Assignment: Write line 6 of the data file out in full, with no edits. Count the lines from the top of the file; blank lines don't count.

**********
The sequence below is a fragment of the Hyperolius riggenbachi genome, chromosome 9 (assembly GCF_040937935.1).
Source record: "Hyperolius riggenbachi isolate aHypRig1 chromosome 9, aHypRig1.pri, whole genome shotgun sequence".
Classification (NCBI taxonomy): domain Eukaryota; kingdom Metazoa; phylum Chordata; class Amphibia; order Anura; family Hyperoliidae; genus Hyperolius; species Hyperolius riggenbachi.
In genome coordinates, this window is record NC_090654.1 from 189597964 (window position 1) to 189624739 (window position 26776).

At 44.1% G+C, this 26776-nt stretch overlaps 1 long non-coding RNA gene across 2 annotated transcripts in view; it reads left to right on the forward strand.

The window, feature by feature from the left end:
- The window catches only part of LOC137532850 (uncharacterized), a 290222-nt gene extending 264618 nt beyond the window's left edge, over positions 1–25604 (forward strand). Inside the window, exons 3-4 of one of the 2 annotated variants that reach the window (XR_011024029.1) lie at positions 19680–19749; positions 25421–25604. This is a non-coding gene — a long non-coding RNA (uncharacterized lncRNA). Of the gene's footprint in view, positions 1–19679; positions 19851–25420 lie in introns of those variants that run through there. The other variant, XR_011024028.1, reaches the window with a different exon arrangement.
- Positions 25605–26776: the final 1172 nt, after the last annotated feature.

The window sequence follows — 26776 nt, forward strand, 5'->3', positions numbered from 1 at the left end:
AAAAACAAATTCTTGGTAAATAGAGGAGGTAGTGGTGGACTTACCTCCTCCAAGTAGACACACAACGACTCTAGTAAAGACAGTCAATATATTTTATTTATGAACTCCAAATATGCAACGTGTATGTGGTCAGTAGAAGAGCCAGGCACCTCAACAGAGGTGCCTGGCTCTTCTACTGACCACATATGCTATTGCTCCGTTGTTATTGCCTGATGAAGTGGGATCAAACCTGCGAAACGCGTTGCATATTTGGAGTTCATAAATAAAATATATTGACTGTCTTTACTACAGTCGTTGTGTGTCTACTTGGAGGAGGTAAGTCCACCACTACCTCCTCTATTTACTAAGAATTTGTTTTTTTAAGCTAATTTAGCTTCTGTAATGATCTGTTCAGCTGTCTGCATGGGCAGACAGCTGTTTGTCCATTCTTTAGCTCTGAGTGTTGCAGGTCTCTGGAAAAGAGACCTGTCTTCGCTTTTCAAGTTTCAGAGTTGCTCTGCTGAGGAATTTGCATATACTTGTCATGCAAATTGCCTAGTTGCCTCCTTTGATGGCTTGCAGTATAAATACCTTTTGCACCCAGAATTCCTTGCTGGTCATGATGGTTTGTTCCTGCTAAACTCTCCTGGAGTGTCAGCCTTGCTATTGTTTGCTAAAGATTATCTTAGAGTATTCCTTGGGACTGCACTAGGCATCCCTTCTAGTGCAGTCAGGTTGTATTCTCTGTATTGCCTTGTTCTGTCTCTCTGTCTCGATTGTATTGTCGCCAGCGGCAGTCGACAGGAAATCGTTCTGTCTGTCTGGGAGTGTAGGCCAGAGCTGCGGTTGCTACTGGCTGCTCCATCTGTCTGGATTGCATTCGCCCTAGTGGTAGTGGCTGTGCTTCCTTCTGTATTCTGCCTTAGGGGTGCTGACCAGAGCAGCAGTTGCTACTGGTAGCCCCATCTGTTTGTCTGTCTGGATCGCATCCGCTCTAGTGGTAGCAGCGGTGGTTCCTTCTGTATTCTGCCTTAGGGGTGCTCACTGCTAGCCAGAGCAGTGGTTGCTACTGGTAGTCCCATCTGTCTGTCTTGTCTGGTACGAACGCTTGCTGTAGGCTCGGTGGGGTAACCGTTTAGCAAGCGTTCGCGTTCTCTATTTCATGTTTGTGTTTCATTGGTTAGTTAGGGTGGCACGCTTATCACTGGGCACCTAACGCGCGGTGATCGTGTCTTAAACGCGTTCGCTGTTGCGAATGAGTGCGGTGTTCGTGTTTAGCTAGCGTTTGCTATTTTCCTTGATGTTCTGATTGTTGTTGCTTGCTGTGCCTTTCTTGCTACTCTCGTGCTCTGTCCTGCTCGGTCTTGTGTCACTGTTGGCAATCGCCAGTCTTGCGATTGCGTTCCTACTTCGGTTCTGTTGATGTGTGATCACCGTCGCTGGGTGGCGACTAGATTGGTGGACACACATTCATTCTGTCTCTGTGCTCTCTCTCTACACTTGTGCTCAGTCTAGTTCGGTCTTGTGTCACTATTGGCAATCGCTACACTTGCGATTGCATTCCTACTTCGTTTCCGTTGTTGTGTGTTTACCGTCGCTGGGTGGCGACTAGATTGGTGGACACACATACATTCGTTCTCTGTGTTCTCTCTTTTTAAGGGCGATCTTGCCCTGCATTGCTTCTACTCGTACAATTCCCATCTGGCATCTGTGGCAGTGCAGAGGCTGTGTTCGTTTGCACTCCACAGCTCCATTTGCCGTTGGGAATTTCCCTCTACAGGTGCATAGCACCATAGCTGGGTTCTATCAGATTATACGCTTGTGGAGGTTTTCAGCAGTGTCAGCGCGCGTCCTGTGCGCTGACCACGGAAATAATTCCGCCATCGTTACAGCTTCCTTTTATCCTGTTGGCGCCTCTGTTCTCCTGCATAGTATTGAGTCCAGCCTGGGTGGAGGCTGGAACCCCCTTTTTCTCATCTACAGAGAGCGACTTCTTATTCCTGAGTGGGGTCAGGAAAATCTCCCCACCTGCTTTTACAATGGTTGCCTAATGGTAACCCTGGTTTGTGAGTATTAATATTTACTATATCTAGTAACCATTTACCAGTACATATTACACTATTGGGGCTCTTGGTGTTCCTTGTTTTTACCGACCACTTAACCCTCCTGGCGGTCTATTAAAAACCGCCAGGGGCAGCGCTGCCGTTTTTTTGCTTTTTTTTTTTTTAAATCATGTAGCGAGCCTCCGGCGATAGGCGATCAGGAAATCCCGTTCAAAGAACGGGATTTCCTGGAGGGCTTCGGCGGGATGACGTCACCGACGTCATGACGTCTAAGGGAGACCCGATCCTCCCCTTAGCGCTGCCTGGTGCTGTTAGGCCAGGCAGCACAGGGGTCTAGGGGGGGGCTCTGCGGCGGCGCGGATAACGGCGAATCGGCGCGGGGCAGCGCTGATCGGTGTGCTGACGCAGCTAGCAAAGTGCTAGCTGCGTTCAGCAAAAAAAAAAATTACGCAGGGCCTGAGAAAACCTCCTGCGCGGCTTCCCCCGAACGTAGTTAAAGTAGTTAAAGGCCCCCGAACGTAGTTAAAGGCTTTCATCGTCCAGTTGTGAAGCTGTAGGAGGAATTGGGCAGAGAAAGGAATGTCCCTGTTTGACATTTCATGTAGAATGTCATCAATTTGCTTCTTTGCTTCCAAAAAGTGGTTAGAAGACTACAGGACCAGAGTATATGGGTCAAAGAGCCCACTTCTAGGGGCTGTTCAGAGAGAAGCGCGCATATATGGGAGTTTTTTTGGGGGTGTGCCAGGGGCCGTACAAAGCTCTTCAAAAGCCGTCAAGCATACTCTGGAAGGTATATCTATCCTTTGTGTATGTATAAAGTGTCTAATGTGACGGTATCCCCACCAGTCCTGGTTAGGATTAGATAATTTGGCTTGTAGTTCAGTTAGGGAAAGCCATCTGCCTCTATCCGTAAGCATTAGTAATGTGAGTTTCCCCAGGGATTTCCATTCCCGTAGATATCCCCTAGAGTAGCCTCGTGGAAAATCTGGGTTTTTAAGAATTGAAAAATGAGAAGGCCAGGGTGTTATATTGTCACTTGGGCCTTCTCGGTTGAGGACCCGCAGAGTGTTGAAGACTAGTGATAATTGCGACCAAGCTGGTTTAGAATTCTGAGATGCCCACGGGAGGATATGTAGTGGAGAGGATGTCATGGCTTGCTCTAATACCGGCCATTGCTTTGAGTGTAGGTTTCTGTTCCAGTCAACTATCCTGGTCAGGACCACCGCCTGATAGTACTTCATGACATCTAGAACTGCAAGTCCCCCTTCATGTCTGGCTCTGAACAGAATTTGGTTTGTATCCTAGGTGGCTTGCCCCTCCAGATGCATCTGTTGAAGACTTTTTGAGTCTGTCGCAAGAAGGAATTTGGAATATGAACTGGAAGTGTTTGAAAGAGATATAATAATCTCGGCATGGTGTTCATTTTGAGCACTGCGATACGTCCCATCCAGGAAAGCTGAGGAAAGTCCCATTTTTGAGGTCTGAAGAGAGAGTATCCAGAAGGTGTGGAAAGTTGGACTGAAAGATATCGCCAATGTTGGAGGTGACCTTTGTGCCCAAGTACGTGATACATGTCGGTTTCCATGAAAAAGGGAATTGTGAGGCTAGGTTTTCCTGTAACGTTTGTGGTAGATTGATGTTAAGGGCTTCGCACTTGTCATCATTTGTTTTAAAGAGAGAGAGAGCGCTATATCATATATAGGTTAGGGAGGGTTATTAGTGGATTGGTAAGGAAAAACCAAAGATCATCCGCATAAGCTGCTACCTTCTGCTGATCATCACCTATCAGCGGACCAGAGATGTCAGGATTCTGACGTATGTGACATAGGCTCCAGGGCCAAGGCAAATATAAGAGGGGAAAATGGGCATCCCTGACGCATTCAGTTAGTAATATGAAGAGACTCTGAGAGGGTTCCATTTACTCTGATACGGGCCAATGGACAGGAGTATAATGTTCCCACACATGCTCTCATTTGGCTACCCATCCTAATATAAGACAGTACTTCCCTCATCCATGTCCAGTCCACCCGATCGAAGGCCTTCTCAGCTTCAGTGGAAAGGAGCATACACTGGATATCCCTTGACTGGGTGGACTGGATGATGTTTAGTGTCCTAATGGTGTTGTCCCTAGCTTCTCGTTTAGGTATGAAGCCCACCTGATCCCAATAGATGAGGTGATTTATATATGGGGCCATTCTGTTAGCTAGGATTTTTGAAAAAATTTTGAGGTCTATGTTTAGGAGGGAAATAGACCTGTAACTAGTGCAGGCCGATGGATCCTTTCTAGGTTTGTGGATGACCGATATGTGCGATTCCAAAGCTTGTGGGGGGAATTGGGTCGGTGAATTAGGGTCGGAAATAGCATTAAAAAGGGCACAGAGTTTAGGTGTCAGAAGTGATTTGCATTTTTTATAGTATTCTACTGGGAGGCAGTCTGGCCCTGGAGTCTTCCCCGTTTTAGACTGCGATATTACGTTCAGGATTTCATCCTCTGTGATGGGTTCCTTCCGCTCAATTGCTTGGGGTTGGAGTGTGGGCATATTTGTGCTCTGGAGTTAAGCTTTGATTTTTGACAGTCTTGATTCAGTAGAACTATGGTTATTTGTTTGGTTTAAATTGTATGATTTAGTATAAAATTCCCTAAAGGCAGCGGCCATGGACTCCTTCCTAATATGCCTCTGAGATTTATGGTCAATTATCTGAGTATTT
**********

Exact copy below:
The window, feature by feature from the left end: